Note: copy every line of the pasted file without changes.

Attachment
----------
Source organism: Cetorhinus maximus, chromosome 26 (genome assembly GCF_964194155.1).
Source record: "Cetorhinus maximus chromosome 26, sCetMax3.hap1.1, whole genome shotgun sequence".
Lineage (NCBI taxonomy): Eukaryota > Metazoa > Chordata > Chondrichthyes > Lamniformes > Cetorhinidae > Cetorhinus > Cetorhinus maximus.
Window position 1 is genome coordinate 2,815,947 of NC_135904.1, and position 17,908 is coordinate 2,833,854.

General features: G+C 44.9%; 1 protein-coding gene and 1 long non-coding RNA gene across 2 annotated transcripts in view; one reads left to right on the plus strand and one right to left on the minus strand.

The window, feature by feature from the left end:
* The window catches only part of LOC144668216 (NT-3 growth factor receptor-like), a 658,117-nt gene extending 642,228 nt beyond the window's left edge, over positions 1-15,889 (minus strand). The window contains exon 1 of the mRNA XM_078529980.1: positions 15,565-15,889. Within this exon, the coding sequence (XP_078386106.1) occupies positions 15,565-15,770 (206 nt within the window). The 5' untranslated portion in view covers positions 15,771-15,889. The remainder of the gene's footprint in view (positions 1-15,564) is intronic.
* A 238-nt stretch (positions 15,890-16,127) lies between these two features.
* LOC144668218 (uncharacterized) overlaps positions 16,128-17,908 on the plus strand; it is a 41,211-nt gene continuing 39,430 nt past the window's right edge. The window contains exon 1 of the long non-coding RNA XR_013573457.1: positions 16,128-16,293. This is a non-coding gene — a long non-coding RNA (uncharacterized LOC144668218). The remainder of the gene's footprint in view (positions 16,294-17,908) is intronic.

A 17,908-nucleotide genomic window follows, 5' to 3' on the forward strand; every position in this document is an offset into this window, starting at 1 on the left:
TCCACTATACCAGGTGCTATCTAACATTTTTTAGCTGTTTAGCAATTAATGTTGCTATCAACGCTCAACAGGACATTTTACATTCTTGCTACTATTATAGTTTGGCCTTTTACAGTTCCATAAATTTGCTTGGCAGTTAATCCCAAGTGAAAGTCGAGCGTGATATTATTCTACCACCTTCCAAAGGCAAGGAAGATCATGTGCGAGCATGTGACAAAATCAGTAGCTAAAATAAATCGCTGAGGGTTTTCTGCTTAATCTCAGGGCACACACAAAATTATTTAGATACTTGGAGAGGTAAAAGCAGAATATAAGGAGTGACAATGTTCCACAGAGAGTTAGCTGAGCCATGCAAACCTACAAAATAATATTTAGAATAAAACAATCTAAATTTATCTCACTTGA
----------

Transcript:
Source organism: Cetorhinus maximus, chromosome 26 (genome assembly GCF_964194155.1).
Source record: "Cetorhinus maximus chromosome 26, sCetMax3.hap1.1, whole genome shotgun sequence".
Lineage (NCBI taxonomy): Eukaryota > Metazoa > Chordata > Chondrichthyes > Lamniformes > Cetorhinidae > Cetorhinus > Cetorhinus maximus.
Window position 1 is genome coordinate 2,815,947 of NC_135904.1, and position 17,908 is coordinate 2,833,854.

General features: G+C 44.9%; 1 protein-coding gene and 1 long non-coding RNA gene across 2 annotated transcripts in view; one reads left to right on the plus strand and one right to left on the minus strand.

The window, feature by feature from the left end:
* The window catches only part of LOC144668216 (NT-3 growth factor receptor-like), a 658,117-nt gene extending 642,228 nt beyond the window's left edge, over positions 1-15,889 (minus strand). The window contains exon 1 of the mRNA XM_078529980.1: positions 15,565-15,889. Within this exon, the coding sequence (XP_078386106.1) occupies positions 15,565-15,770 (206 nt within the window). The 5' untranslated portion in view covers positions 15,771-15,889. The remainder of the gene's footprint in view (positions 1-15,564) is intronic.
* A 238-nt stretch (positions 15,890-16,127) lies between these two features.
* LOC144668218 (uncharacterized) overlaps positions 16,128-17,908 on the plus strand; it is a 41,211-nt gene continuing 39,430 nt past the window's right edge. The window contains exon 1 of the long non-coding RNA XR_013573457.1: positions 16,128-16,293. This is a non-coding gene — a long non-coding RNA (uncharacterized LOC144668218). The remainder of the gene's footprint in view (positions 16,294-17,908) is intronic.

A 17,908-nucleotide genomic window follows, 5' to 3' on the forward strand; every position in this document is an offset into this window, starting at 1 on the left:
TCCACTATACCAGGTGCTATCTAACATTTTTTAGCTGTTTAGCAATTAATGTTGCTATCAACGCTCAACAGGACATTTTACATTCTTGCTACTATTATAGTTTGGCCTTTTACAGTTCCATAAATTTGCTTGGCAGTTAATCCCAAGTGAAAGTCGAGCGTGATATTATTCTACCACCTTCCAAAGGCAAGGAAGATCATGTGCGAGCATGTGACAAAATCAGTAGCTAAAATAAATCGCTGAGGGTTTTCTGCTTAATCTCAGGGCACACACAAAATTATTTAGATACTTGGAGAGGTAAAAGCAGAATATAAGGAGTGACAATGTTCCACAGAGAGTTAGCTGAGCCATGCAAACCTACAAAATAATATTTAGAATAAAACAATCTAAATTTATCTCACTTGA